Climate Change Lecture
Professor Janette Lindesay will answer this question, and related ones, in a free public lecture at Questacon on Tuesday 19 March at 1pm. The lecture is suitable for ages from 12 to adult. Aspects of climate change that Professor Lindesay will cover include; evidence of climate change, mechanisms of climate change, effects of climate change and the challenge of building a better future.Professor Lindesay will focus on global warming, and will present the evidence for it. She believes it is important to show people evidence based on careful and exact measurements, unrelated to theories or models.Professor Lindesay has worked in the areas of climate variability and climate change since the early 1980s and has a wealth of knowledge to share. She is a prominent Canberra scientist, based at the ANU. She will have a prepared handout available at the lecture which will list resources the audience can use to verify and investigate evidence for themselves.
Evidence for climate change
One of the pieces of evidence she spoke to me about is a graph which plots the distribution of temperature for each decade from the 1950s to the 2010s. What is interesting about the data she showed me is that average temperature is increasing each decade, but the data is also less clustered about the mean, meaning there are more temperatures further from the mean than in the past.
Another piece of evidence Professor Lindesay referred to relates to human activity and increasing carbon-dioxide levels in our air. While she acknowledges non-human and cyclical sources of warming exist, she points out that evidence shows that as we have used fossil fuels and changed the nature of our land coverage, not only have carbon dioxide levels gone up, but oxygen levels have gone down. She explains this is evidence that extra carbon is being created which is bonding with the oxygen. And the Professor says that while human beings are not the only factor in increasing carbon, “we are the thing that we can control.”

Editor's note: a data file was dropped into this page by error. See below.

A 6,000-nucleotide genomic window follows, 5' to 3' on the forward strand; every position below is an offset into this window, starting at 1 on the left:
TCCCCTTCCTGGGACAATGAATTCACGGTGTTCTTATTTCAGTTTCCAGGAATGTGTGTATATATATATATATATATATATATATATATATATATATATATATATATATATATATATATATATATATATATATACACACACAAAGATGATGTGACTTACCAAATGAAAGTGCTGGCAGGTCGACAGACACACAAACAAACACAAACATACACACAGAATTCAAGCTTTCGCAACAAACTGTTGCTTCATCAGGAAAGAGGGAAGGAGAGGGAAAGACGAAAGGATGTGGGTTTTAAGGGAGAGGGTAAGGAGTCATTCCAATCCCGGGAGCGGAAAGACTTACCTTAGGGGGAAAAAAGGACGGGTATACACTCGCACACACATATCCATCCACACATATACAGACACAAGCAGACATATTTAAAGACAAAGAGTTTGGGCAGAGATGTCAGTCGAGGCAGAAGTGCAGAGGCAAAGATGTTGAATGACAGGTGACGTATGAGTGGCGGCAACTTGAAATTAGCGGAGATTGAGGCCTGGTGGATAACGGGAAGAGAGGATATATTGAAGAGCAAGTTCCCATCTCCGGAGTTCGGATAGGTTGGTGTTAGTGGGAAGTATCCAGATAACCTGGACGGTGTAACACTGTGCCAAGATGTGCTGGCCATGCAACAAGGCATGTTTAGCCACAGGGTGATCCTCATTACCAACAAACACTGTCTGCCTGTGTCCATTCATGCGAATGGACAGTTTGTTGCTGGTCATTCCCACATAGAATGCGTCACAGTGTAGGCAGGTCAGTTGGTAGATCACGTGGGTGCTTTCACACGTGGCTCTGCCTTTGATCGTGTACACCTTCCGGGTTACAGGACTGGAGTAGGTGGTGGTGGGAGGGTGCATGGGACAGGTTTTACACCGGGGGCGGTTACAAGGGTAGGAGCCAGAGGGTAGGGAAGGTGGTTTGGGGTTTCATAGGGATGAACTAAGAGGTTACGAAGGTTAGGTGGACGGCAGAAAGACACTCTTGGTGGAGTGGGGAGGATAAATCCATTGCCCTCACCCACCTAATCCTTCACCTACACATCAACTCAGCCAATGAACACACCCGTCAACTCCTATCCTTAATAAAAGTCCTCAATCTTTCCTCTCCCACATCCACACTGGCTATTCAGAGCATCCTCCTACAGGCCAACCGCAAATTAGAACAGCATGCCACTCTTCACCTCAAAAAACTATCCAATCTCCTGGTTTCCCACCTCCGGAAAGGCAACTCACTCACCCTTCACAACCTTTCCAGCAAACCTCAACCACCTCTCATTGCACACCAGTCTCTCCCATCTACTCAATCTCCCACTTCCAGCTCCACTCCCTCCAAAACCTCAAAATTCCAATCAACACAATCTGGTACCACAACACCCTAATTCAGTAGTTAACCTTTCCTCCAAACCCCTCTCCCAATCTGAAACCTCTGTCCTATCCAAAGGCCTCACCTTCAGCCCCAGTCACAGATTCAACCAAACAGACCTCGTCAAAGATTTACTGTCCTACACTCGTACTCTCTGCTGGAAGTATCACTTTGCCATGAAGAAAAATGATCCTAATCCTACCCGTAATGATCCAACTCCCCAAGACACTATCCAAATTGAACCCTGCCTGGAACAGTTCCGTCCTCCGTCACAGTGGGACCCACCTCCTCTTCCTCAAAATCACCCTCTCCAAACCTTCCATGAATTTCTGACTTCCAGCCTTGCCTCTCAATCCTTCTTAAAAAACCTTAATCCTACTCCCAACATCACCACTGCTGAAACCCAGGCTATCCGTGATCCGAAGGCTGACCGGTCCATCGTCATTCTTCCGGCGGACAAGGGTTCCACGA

People who do not accept that humans have had a large impact on global warming often speak about the effects of natural climate variability, solar events, changes in earth’s orbit, and volcanic eruptions. Professor Lindesay will discuss climate change in context of climate history and consider the contributions of these other sources of warming.
If she has time, Professor Lindesay will also talk about extreme climate events- a consequence of global warming which is already starting to happen – more extremely hot days, more heat waves, more intense
storms, and the consequences of these.
Towards the future
Professor Lindesay will also talk about possible futures and courses of action we can take to improve things. She referred me to an interesting chart which shows predicted effects of temperature change on various aspects of our life. It refers to possible outcomes in 2025 and also possible outcomes towards the end of the century.
She is very concerned that both actions we take and claims made by climate scientists should be based on accurate and carefully interpreted data, gathered and analysed in the best scientific tradition.